Returning to the backdrop of the film industry, author Lindy West, in a recent opinion piece for The New York Times, expresses admiration for Academy Award-nominated films like Call Me by Your Name, Get Out, and Lady Bird for challenging the reassertion of “white Christian masculinity as the tentpole of the universe” by Republicans and their ilk, and embraces the resolve and real-world power possessed by supporters of the #MeToo movement. At the same time, though, she insists we as a society need to leverage this newfound influence to address unfinished conversations already begun on related issues. From West’s op-ed:

In the rush of catharsis, it’s important not to lose track of some of those old conceptual conversations, because we never came close to finishing them. We are not done talking about why so many men feel entitled to space, power and other people’s bodies. We are not done talking about our culture’s hostility toward women’s sexual pleasure. We are not done talking about how to get justice for “imperfect” victims, and how to let go of perpetrators we love. We are not done talking about how to decide which abusers deserve a path to redemption, and what that path might look like. We are not done talking about the legal system. We are not done talking about sex. We are not done talking about race.

As we’ve noted, intersectional feminism has something to say about race and the fairness of the legal system on top of other institutions—or lack thereof. Nonetheless, other nuances of the #MeToo/Time’s Up discussion within West’s enumerated list do seem to get lost in the shuffle and kerfuffle of bringing down powerful men. With high-profile political figures like Mike Pence predicting abortion will become illegal in the United States in his lifetime, the sense of entitlement men in power feel to what women do with their bodies is an important area of exploration. Ditto for the double standards that exist for men and women in terms of expression of sexuality, which lends itself to the former being lauded for keeping in mind the biblical mandate to “be fruitful and multiply,” and the latter being called “sluts” and being told to “keep their legs closed.” Meanwhile, on the specific subject of redemption for abusers, while the depth of Harvey Weinstein’s misdeeds and his unrepentant defiance of violating consent would appear to negate any hope for reformation within the sphere of public opinion, for someone like Louis C.K. who admitted his faults and wrongs—albeit after his initial denial of the “rumors”—is the door closed on him as well? Does Aziz Ansari now make for an unwanted advocated for the Time’s Up movement? And how do we regard the work of those like Kevin Spacey or Jeffrey Tambor? That is, can we separate their craft from what they have done or allegedly done in real life, not to mention our enjoyment of it? These are conversations that many might agree are worth having, but don’t seem to be getting their due in light of the focus on specific perpetrators.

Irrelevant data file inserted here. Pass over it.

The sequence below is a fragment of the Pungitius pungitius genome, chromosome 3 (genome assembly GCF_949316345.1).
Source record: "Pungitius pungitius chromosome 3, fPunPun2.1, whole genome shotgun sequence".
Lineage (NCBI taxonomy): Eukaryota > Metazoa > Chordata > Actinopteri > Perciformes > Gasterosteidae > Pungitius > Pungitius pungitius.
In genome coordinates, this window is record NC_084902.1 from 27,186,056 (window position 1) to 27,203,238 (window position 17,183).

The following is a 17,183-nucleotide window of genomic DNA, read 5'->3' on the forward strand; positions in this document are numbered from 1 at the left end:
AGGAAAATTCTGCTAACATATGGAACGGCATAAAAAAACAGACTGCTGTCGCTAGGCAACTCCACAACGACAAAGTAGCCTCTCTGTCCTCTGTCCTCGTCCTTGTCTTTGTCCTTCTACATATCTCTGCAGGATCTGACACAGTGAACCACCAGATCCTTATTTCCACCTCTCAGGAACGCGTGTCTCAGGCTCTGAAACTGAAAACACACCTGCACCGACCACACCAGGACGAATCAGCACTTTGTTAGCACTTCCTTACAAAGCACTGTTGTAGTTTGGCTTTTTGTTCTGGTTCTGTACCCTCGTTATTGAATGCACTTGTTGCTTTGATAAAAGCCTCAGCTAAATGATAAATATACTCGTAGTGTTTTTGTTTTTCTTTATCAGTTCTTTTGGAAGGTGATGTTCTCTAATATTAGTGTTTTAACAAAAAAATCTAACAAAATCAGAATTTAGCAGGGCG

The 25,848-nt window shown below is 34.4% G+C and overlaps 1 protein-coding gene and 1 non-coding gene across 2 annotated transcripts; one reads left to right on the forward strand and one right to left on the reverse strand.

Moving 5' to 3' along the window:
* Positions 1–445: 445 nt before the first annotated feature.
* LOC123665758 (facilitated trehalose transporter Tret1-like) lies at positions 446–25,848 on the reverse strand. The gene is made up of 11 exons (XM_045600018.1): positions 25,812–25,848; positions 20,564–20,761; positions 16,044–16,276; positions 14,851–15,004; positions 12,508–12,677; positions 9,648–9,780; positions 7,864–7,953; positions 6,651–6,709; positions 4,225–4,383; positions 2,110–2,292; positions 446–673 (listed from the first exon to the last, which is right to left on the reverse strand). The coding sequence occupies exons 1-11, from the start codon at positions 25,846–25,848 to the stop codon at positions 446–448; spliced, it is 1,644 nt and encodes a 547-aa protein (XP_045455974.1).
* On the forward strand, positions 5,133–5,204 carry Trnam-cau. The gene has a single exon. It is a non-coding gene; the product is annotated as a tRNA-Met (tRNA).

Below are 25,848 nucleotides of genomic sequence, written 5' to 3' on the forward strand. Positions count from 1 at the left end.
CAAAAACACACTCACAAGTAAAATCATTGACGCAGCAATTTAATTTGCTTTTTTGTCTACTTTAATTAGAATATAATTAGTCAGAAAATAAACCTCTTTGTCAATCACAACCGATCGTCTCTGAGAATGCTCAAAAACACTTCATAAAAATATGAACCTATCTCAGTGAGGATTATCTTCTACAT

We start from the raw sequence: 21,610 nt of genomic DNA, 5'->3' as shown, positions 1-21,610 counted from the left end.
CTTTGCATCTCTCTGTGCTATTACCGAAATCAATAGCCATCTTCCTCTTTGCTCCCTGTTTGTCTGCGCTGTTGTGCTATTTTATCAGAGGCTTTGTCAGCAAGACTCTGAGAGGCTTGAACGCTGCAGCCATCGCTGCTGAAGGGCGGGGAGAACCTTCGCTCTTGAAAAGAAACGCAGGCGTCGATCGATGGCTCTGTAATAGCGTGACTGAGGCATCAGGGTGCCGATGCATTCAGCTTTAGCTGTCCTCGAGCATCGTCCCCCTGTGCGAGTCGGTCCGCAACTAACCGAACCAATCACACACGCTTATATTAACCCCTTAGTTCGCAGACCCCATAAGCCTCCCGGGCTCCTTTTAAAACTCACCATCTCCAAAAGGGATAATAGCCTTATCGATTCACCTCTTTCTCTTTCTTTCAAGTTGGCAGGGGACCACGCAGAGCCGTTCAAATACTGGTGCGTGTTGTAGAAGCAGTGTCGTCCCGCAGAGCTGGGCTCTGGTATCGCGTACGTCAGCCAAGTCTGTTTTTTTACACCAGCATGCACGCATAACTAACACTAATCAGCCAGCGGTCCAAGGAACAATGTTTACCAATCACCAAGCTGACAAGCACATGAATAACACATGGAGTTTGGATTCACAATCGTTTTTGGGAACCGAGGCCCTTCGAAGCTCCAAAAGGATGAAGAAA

As Lindy West says in closing, “Unseating a couple (or a score, or even a generation) of powerful abusers is a start, but it’s not an end, unless we also radically change the power structure that selects their replacements and the shared values that remain even when the movement wanes.” This echoes her own sentiments expressed earlier in the piece that #MeToo can’t just disrupt a broken culture, but become the culture. It’s a goal that will likely take generations to realize, and thus, will need direction and commitment to survive over that duration. For West, that involves making art that reflects the values we seek to promote. For all of us, it requires a shared recognition that gender inequality is a problem which affects us all, and that women’s and men’s voices of all make and model will be needed if we are to advance the conversation.